1. Theresa May labelled sexist for traditional “boy jobs” remark

Theresa May labelled sexist for traditional “boy jobs” remark

UK Prime Minister Theresa May today faced flak for making what has been labelled as a "sexist" remark by social media users during a television interview in which she said her husband handled "traditional boy jobs" at home.

By: | London | Published: May 10, 2017 7:25 PM
Britain’s Prime Minister Theresa May. (Reuters)

UK Prime Minister Theresa May today faced flak for making what has been labelled as a “sexist” remark by social media users during a television interview in which she said her husband handled “traditional boy jobs” at home. In her first television interview alongside husband Philip May yesterday, 60-year-old May light-heartedly told the BBC that “there’s boy jobs and girls jobs.” But many TV viewers took to social media soon after to express outrage.

Asked by the host if his wife was a tough negotiator, Philip, 59, said, “Well, there’s give and take in every marriage. I get to decide when I take the bins out. Not if I take them out.”

Theresa jumped in and said, “There’s boy jobs and girls jobs, you see.” “I definitely do the bins. I do the traditional boy jobs, by and large,” her husband added. Scottish Labour party leader Kezia Dugdale said online, “The Prime Minister tells the country there are ‘boy jobs and girl jobs’ at home – I despair.”

A Twitter user said, “Can someone please tell Theresa May, it’s 2017.” Another tweeted, “Sexism at it’s finest. Should the woman running our country be more supportive of gender equality?”

The couple, who were introduced at Oxford University during a student disco by mutual friend Benazir Bhutto – the future Pakistan Prime Minister – appeared together for the first time on the more informal ‘The One Show’ as part of the general election campaign.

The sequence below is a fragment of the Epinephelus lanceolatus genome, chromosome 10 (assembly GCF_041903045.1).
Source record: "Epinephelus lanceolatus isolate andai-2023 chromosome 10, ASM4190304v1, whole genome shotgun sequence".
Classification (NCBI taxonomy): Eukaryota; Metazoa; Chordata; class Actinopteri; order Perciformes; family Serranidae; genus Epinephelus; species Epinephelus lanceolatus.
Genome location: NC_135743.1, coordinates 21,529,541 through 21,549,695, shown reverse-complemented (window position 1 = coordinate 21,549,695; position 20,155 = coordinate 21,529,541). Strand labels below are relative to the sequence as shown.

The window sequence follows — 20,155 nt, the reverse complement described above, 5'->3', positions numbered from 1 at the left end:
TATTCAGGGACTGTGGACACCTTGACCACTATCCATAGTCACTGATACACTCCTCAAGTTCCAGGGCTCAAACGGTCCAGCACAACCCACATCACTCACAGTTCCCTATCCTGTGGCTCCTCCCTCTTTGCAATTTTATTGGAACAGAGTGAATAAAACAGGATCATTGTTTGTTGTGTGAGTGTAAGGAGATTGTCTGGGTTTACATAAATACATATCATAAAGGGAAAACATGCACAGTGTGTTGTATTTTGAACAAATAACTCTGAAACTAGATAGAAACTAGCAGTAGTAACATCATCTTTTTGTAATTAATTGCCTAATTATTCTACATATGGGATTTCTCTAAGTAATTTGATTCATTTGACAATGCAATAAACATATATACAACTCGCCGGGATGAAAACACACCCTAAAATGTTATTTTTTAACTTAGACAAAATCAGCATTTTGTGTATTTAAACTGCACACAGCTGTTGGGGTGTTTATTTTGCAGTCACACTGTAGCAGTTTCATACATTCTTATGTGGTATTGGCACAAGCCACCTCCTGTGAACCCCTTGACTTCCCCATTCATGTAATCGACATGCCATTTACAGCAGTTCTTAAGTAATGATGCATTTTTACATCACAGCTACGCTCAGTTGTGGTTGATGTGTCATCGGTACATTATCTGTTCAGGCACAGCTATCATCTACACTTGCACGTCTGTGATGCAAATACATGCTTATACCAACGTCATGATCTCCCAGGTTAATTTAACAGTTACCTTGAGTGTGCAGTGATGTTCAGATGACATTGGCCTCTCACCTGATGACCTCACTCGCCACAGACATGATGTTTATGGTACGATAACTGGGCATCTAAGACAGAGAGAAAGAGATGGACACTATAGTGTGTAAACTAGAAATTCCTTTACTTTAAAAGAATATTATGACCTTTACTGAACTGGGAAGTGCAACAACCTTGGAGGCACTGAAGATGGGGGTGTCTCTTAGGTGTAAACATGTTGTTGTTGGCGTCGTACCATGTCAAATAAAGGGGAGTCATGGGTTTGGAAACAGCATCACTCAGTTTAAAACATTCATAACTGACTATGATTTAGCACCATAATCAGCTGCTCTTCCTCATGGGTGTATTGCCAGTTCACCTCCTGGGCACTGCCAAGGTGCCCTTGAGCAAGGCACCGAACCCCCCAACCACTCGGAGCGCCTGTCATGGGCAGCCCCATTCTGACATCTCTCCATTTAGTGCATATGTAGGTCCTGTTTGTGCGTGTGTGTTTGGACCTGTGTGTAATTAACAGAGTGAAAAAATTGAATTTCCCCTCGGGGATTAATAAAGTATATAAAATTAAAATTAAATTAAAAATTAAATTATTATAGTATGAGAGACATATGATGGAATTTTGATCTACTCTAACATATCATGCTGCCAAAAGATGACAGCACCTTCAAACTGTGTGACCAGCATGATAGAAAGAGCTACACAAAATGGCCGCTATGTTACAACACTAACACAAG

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Asked about his first impressions of the woman who would become his wife, Philip said, “What a lovely girl. And she still is.” When asked whether he “fancied her instantly”, he replied, “Absolutely, it was love at first sight.” May’s investment banker husband also said that his wife had first harboured an interest in leading the country when she was in the Shadow Cabinet, which she had joined in 1999.

Speaking about the problems of “fake news”, May revealed a difficult moment years ago for the couple, who don’t have children, when a newspaper predicted she’d have trouble being selected as a Conservative Party candidate because of her new baby.

She said her mother-in-law had rung up hoping there was happy news. “So I was disappointed,” said May. Asked about the downside to being married to May, Philip insisted it was a privilege, adding, “If you’re the kind of man who expects his tea to be on the table at six o’clock every evening, you could be a disappointed man.”

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